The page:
Study-Unit Description

Study-Unit Description


TITLE Practical Approaches to Research Methodology

LEVEL 02 - Years 2, 3 in Modular Undergraduate Course


DEPARTMENT Criminology

DESCRIPTION Students will be exposed to real-life case approaches to research methodology where qualitative and quantitative tools are employed in order to aid criminological analysis. Discussion on the methods and processes will be delivered.

The study-unit is essential for the acquisition of knowledge of how to carry out practical research. It will include the following:

i) Tools for Research: Qualitative, Quantitative, Spatial;
ii) Identifying the best method to employ: Qualitative (focus-groups, case-studies, archival, discourse analysis, narratives, etc);
iii) Identifying the best method to employ: Quantitiative (central tendency, descriptives, correlations, crosstabs, anova, etc);
iv) Identifying the best method to employ: Spatial (hotspots, SDEs, NNH, etc);
v) Tools Manual, semi-automated, fully automated research processes;
vi) W6H and the criminological research process;
vii) Identifying the best research tools for data collection, analysis, reporting, and presentation;
viii) Review and case studies based on: statistical software (SPSS/PSPP), spreadsheets (Excel), spatial (QGIS), lineage (Family Tree Maker), computer-assisted qualitative data analysis software (ATLAS.ti/NVivo), graphic (Paint), visualisation and gamification tools (Minecraft) and presentation tools (SmartDraw/Powerpoint);
ix) Review of online tools: (STATAMAP/SEIS/Raosoft).

Study-Unit Aims:

i) To familiarise students with the hands-on approach to research methods employing real-world tools;
ii) To empower students on the process to choose the best method, tool and measure based on the approach employed;
iii) To familiarise students with the real-world data and how its is best employed;
iv) To empower students on the use of advanced tools;
v) To establish the process of interpreting results.

Learning Outcomes:

1. Knowledge & Understanding
By the end of the study-unit the student will be able to:

i) use real-world data to employ the knowledge gained through the research methodologies study-unit;
ii) understand how the tools employed would allow students to appraise the technicalities behind qualitative, quantitative or spatial tools;
iii) understand how to employ the tools listed in the description;
iv) prepare a working process on how specific cases are tackled;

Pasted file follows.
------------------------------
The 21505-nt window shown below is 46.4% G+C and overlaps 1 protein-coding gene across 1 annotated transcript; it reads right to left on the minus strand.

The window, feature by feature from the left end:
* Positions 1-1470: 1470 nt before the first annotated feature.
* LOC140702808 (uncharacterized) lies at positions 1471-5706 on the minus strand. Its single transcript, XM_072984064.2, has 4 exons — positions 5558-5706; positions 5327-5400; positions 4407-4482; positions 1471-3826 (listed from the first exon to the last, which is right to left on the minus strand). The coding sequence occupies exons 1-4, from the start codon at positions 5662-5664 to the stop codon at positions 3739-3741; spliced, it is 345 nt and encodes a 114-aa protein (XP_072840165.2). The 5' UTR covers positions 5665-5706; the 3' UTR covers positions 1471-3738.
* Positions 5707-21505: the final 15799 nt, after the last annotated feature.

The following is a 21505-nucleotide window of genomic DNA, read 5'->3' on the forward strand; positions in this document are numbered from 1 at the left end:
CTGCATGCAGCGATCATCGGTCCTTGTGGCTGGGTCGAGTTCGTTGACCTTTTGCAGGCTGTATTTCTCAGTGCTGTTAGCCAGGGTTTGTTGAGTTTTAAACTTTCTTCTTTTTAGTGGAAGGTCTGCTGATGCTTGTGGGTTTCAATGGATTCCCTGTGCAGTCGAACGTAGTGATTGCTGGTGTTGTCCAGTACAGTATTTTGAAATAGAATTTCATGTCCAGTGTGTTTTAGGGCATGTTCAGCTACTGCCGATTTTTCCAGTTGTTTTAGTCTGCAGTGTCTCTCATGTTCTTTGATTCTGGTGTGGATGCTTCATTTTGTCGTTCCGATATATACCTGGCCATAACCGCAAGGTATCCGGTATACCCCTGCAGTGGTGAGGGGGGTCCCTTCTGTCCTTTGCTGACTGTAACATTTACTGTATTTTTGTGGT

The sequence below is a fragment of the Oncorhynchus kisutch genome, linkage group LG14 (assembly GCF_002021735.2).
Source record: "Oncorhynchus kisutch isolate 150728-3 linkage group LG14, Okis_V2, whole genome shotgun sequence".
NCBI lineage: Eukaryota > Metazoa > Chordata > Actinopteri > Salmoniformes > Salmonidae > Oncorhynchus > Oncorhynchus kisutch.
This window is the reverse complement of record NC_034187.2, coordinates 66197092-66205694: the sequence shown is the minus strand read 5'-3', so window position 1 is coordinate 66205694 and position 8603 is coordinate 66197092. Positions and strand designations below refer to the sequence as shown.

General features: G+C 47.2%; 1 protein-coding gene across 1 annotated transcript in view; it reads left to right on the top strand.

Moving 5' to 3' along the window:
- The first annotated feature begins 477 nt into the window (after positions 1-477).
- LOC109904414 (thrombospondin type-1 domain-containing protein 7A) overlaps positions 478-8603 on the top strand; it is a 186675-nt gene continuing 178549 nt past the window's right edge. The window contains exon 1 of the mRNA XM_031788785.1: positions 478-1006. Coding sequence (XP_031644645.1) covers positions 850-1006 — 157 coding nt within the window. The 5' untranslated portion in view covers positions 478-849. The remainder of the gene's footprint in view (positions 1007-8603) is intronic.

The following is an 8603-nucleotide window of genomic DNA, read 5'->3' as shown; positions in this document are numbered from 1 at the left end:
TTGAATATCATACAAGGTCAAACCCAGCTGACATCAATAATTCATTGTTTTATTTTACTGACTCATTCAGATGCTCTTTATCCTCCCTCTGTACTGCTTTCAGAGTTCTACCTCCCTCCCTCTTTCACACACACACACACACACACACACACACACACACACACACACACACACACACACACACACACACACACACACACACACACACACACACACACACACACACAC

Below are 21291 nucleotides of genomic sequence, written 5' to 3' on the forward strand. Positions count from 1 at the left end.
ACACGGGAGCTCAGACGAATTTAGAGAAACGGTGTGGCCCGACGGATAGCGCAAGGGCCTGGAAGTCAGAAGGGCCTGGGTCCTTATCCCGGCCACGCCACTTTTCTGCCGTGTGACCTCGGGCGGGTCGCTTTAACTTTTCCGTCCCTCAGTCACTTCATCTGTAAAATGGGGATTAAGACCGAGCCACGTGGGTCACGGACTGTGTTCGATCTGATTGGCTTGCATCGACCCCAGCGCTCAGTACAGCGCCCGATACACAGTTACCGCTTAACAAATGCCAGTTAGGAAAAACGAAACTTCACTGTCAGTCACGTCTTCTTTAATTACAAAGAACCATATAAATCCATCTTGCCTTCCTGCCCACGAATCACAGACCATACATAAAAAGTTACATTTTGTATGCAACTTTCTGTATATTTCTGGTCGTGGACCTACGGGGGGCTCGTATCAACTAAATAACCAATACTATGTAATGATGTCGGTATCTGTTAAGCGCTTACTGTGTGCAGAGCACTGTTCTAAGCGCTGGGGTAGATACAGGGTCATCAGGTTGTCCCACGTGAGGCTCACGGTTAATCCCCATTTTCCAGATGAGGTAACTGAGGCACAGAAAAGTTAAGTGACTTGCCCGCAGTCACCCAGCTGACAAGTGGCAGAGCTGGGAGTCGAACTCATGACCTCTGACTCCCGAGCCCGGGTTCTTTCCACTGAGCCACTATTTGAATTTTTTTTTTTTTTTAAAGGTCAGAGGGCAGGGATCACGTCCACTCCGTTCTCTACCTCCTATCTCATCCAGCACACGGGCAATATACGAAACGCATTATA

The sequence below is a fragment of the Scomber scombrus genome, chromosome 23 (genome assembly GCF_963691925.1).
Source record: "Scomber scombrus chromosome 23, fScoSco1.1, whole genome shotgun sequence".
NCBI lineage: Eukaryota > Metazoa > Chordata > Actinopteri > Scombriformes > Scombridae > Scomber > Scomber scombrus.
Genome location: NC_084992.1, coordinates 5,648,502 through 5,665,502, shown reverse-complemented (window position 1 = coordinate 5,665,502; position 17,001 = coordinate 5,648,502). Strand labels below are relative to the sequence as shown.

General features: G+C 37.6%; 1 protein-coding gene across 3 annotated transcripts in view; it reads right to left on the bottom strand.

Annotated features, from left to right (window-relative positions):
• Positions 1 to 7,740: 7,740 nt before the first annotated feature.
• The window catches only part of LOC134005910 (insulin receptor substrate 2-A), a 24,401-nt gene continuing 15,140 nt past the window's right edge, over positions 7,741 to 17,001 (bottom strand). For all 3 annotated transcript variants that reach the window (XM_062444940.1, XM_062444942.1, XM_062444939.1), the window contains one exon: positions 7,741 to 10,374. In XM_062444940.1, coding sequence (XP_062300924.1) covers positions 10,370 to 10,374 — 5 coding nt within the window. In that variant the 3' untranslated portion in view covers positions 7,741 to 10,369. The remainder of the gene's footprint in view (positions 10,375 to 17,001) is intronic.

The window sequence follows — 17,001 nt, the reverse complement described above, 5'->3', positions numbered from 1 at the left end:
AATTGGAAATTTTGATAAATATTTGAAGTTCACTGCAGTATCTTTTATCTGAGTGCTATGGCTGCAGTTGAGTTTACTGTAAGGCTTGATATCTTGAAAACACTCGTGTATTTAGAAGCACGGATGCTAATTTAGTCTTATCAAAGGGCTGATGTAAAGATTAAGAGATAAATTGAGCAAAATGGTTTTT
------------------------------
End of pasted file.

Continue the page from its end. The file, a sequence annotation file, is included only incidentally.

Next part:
v) evaluate the best measures to use in their analysis, understand what data is like in the real world and how best to visualise it.

2. Skills
By the end of the study-unit the student will be able to:

i) compare and contrast between the different tools, identify the best measure to use, identify and choose the most appropriate tools;
ii) acquire knowledge and skills on the diverse methods and the input-analysis-output processing;
iii) develop a tool-based operational approach to criminological research;
iv) value the importance of low-end and and high-end technologies and their impacts on the researcher and the case under study;
v) explore ways in which to use the results for real-world decision-making.

Main Text/s and any supplementary readings:

Main Texts:

- Bachman R., & Schutt R.K., (2008), Fundamentals of Research in Criminology and Criminal Justice, SAGE Publications, Inc, ISBN: 9781412960526.
- Bryman, A. and Cramer, D. (1994). Quantitative Data Analysis for Social Scientists. London: Routledge.
- Dantzker M.L. & Hunter R.D., (2006), Research Methods for Criminology and Criminal Justice: A Primer, Second Edition, USA, Butterworth Heinemann ISBN-13:9780763736156.
- Formosa S., Scicluna S., Azzopardi J., Formosa Pace J., Calafato T., (2011), The Research Road We Make: Statistics for the Uninitiated, NSO, Valletta.
- Hagan, Frank E., (2006), Research methods in criminal justice and criminology, 7th ed., Allyn & Bacon.

Supplementary Readings:

- Azzopardi J., Formosa, S., Scicluna, S., and Willis, A., (Eds.) (2013). Key Issues in Criminology: JANUS III, University of Malta, Msida, Malta ISBN: 978-99957-834-4-0.
- Harris, M. B. (1998). Basic statistics for behavioural science research. (2nd ed.). USA: Allyn and Bacon.
- Jupp, V., Davies, P. and Francis, P. (2000). Doing criminological research. London: Sage Publications.
- Lengler R., Eppler M. (2007). Towards A Periodic Table of Visualization Methods for Management. IASTED Proceedings of the Conference on Graphics and Visualization in Engineering (GVE 2007), Clearwater, Florida, USA.
- Maxfield, M.G. and Babbie, E. (2006). Basics of research methods for criminal justice and criminology. USA: Thomson.

Tools text/manuals (online demos availability):

- Statistical software (SPSS/PSPP), spreadsheets (Excel), spatial (QGIS), lineage (Family Tree Maker), computer-assisted qualitative data analysis software (ATLAS.ti/NVivo), graphic (Paint), visualisation tools (Minecraft) and presentation tools (SmartDraw/Powerpoint)
- Online tools (STATAMAP/SEIS/Raosoft)


STUDY-UNIT TYPE Lecture and Practical

Assessment Component/s Assessment Due Resit Availability Weighting
Project SEM2 Yes 100%

LECTURER/S Charlot Casha
Jeffrey Curmi
Gordon Sammut (Co-ord.)

The University makes every effort to ensure that the published Courses Plans, Programmes of Study and Study-Unit information are complete and up-to-date at the time of publication. The University reserves the right to make changes in case errors are detected after publication.
The availability of optional units may be subject to timetabling constraints.
Units not attracting a sufficient number of registrations may be withdrawn without notice.
It should be noted that all the information in the description above applies to study-units available during the academic year 2020/1. It may be subject to change in subsequent years.